Your dentist will make an incision to open your gum in order to remove the wisdom tooth. Sometimes a small amount of bone will have to be removed to allow your dentist to access the tooth. The tooth may have to be divided into sections in order to remove it easily and smoothly. Sometimes stitches are necessary. If this is the case, they will either dissolve within a few days, or will be removed by your dentist.
Your dentist will ask you to rest for a while and check on you as you recover. You mustn’t drive after surgery. Ask a friend or family member in advance to take you home. You should take several days off work or school, get plenty of rest and avoid smoking and alcohol. Do not engage in strenuous exercise, driving or operating machinery. Make sure you drink plenty of water and stick to soft foods such as yoghurt, soups and stews. Levels of pain vary from person to person, and your dentist will advise on a pain relief plan tailored to you. Pain usually starts to wear off after the second day, but could persist for up to a week.
After surgery, it’s completely normal to be a bit sore. You could have limited movement of your jaw and struggle to open your mouth wide. Swelling can also occur around the mouth, eyes and cheeks. This varies person to person and can be mild or severe. Rest assured it is a normal, healthy response and will be at its worst by the third day. Bleeding during the first day is also common. Another possible complication, though not common, involves the lower jaw nerves being traumatised by removal of the lower wisdom teeth. This can cause an unusual sensation in the lips, tongue or gum near the treated area. Generally this complication is temporary, but in some cases it can be longer lasting.
Ice packs can be applied to the cheeks during the first 24 hours after surgery. A bag of frozen peas wrapped in a clean tea-towel will do the trick and ensure that it’s not uncomfortably cold. This will not only reduce swelling, but relieve discomfort during the healing process.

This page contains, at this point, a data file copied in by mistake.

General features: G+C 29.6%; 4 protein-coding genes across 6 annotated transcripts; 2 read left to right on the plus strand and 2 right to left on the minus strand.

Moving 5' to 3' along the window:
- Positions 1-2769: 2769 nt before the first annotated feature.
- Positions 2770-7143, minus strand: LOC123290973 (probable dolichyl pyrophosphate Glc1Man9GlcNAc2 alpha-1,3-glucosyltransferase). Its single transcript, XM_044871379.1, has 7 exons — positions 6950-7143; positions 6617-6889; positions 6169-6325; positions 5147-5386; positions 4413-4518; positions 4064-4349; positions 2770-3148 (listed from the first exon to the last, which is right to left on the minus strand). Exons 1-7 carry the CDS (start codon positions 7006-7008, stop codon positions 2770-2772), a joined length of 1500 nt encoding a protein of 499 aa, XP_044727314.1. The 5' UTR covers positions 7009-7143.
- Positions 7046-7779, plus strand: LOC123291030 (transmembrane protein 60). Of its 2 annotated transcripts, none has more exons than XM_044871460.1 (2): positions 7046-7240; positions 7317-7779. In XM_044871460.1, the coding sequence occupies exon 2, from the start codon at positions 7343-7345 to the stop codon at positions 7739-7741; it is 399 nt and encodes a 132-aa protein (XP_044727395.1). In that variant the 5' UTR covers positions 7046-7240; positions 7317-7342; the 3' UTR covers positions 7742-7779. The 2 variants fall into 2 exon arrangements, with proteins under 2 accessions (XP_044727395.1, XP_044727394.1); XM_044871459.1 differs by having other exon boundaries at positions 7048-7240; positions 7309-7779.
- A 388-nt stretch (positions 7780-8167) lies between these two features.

For bleeding, bite down firmly for at least 30 seconds on the gauze pad your dentist gave you. If you lose this, a clean handkerchief, tampon or used tea bag can be used. Do not use cotton wool or tissues, as these can break apart. If this method does not stop the bleeding, contact your dentist immediately. This is especially important if you are taking “blood thinners” such as warfarin.
Less complex wisdom tooth (non-surgical) extractions can usually be done “in the chair” and are cheaper than more complicated cases, which require hospital admission. For a basic case, the average cost of tooth extraction can be anywhere from $150 to $200 per tooth. When surgical extraction is required for more complicated cases, the fees can go up to $400 per tooth.
Most private dental insurance covers wisdom teeth extractions and dental sedation. Rebates will vary depending on your policy.
Smoking and vaping are totally prohibited after extractions for at least 2 days as it may cause severe bleeding, infection and dry socket (Delayed healing).
Nicknamed “wisdom teeth” because they usually erupt between the ages of 17 and 25 (the so-called “age of wisdom”), wisdom teeth are a third set of molars at the back of your mouth.